• Cloud Computing.  The FY 2010 budget includes an ode to cloud computing (see section 9 of OMB’s Analytical Perspectives), lyrically noting:  “Cloud-computing is a convenient, on-demand model for network access to a shared pool of configurable computing resources (e.g., networks, servers, storage, applications, services) that can be rapidly provisioned and released with minimal management effort or service provider interaction.”

Currently, the General Services Administration has a “request for information” out to industry to help define the parameters of cloud computing, hopefully in more understandable terms!

Obama Workforce Agenda

May 20, 2009

PeopleA lot of people have been asking me – what is Obama’s human capital agenda?  I think it’s still evolving.  But in conversations over the past few weeks with friends and colleagues who are at the Office of Personnel Management, the Office of Management and Budget, and who are agency chief human capital officers – and reading the new budget proposals – I’m beginning to see an outline. 

This notional outline, though, was reinforced this morning when the Partnership for Public Service released its biennial “Best Places to Work” survey.  It got a good nod via a front page Washington Post article, as well: “Money’s Nice, But a Good Boss is Better,” by Steve Vogel.

The Partnership’s breakfast event featured OMB director Peter Orzag, who offered some brief, but significant, remarks.  First, he said that OMB will be expecting improvement plans from agencies that ranked low on the Partnership’s survey results.  And second, he said there are four things he thought would help achieve President Obama’s goal of “making government cool again.”  Those four include efforts to: revamp the hiring process; increase training and mentoring programs; emphasize that performance matters; and promote public service.

So what am I seeing as the outline of the Obama workforce agenda?  There seem to be four areas of emphasis.  They are not quite as direct as the Bush President’s Management Agenda’s “strategic management of human capital” emphasis, but they do build on the Obama commitment to make government “cool” again:

Succession planning.  In the Bush Agenda, this was called strategic human capital planning. Being strategic is important in defining an organization’s capabilities.  But the reality is that this will occur in the context of a huge demographic shift in the workforce over the course of the next four years.  The Partnership and others estimate that one-third of the workforce – about 600,000 — will turn over before the end of the first Obama administration.  This offers a chance to change the skill mix, but it also means there has to be a hand-off of institutional knowledge on a very large scale.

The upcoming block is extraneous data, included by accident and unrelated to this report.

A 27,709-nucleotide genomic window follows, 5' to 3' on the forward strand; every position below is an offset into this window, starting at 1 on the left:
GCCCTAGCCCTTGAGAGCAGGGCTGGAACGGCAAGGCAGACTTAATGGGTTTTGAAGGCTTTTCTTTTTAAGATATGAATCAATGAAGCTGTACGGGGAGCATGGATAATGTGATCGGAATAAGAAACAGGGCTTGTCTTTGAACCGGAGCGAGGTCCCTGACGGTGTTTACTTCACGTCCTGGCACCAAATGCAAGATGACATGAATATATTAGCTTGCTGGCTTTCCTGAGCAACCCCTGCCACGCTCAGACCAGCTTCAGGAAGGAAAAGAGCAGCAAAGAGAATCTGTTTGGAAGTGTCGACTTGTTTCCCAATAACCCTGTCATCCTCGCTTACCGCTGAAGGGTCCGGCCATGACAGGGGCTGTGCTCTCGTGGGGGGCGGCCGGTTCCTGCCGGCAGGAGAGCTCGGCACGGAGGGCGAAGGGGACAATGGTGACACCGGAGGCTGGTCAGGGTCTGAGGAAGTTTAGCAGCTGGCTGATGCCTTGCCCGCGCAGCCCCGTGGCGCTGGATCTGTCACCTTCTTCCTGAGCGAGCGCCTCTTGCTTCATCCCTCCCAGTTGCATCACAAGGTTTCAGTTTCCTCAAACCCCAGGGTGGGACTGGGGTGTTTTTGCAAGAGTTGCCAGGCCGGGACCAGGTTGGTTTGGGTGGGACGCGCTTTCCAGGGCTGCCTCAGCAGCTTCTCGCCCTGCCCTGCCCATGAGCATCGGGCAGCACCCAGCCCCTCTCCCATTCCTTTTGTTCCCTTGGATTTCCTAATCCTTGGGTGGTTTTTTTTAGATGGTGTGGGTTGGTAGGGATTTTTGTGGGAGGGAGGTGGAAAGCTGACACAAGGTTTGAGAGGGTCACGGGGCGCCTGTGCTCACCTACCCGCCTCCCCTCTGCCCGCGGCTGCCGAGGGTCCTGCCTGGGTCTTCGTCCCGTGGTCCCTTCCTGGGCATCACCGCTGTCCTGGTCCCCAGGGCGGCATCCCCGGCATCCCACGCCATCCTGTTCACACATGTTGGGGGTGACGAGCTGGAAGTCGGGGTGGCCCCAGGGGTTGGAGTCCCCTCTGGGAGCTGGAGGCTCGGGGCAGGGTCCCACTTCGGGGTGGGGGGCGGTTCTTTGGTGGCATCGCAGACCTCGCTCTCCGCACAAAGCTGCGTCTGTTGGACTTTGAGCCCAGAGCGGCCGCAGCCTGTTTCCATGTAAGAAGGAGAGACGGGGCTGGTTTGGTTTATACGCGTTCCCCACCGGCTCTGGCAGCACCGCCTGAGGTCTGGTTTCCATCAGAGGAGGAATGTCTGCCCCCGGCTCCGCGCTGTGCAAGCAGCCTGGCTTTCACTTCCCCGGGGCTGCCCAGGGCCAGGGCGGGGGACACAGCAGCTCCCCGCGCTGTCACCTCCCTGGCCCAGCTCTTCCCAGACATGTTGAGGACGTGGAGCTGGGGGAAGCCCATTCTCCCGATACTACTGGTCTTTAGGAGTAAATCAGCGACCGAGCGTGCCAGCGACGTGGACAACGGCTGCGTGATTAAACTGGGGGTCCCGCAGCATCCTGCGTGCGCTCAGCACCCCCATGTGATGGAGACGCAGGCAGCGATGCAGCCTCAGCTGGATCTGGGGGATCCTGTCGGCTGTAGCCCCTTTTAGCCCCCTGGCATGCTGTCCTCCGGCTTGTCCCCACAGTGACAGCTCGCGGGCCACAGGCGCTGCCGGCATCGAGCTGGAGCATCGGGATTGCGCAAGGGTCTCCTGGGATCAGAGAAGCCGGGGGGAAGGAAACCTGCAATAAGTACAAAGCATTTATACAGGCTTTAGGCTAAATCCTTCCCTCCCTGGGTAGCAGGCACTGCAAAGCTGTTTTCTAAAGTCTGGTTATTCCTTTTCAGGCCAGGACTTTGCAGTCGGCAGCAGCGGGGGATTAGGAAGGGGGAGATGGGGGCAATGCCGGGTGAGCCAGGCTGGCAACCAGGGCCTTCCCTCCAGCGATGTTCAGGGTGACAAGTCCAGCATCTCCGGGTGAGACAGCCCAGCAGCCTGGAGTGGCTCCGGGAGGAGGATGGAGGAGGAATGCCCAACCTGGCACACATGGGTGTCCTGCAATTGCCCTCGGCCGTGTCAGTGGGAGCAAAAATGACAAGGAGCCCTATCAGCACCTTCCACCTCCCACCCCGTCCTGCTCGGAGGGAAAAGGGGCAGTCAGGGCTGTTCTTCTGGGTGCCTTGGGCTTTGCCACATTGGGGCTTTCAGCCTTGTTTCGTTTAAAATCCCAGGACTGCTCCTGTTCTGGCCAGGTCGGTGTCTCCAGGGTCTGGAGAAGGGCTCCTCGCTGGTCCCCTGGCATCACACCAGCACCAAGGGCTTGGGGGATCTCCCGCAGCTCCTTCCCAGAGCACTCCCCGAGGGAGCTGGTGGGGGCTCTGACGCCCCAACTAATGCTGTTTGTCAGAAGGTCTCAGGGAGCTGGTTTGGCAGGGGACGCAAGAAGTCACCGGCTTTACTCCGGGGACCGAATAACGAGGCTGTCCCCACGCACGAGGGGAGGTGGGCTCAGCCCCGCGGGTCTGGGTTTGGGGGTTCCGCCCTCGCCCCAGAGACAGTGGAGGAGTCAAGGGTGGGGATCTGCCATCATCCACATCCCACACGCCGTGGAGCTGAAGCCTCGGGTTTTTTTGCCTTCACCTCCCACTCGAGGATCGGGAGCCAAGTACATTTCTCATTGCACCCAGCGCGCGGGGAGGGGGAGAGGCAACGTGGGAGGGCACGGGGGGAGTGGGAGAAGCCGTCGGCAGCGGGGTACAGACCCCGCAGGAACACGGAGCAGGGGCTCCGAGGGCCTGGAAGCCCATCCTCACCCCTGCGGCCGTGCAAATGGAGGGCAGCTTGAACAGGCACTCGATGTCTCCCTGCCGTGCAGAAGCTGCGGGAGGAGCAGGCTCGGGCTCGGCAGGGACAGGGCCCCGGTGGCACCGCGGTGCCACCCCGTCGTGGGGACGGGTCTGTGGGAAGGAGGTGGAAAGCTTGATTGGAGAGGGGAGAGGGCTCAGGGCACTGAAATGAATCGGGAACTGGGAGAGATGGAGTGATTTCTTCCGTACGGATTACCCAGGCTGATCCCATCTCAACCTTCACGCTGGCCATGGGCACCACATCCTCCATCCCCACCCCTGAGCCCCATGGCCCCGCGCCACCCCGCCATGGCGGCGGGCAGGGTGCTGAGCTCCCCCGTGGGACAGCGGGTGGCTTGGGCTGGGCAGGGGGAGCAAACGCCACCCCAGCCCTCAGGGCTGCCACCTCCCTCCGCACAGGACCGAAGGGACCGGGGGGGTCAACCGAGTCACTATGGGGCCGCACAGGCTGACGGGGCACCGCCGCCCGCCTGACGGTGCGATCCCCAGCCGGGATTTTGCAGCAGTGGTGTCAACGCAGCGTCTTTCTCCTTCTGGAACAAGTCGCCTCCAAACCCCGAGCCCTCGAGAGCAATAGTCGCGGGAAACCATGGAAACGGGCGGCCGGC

Streamlined hiring.  The federal hiring system is seen as largely deficient because it almost screens out top talent by being so slow.  Efforts, such as the Partnership’s “Extreme Hiring Makeovers” haven’t changed agency behaviors on a large scale.  Congressional frustration has led to legislative proposals to dictate what should be done administratively.  President Obama’s first budget proposes reform.  The new director of the Office of Personnel Management, John Berry, promises quick action.  Given all this high level focus, maybe something positive will happen.  The hiring of 600,000 new employees should be a good “burning platform” to prod action!  Best practices in places like the Border Patrol are worth examining.

Engaged employees.  Engaged federal employees, according to the Partnership, are 20 percent more productive than the average employee.  Engaged employees derive a sense of personal accomplishment from their work, believes their talent is well used and is given a chance to develop professionally.  The source of this is good agency leadership and good line managers, so there will need to be a concerted effort to undertake a number of specific actions related to their training and mentoring to reach this goal.  The budget proposes investment in training and management rotations to better develop leaders.

Collaborative workplaces.  The Millennial Generation expects to work collaboratively, and to leverage their social networks to get work done, often via Web 2.0 technologies.  To them, work is not a place but an attitude.  The Obama Administration says it wants to be increasingly collaborative.  It’s a different way of working.  A directive for how to do this is still under development.  But there are some interesting efforts already underway to develop the foundation for this, such as the

Obviously, there is potentially any number of other issues that could be on the agenda – performance pay is being reconsidered, the human resources management line-of-business seems to be quiet, and developing greater capacity among the HR workforce itself. But if new agency leaders and the chief human capital officers across the government focus on these four areas, they’d likely be well on the way toward making government cool!

Recovery Act Implementation: A State-Local View

May 19, 2009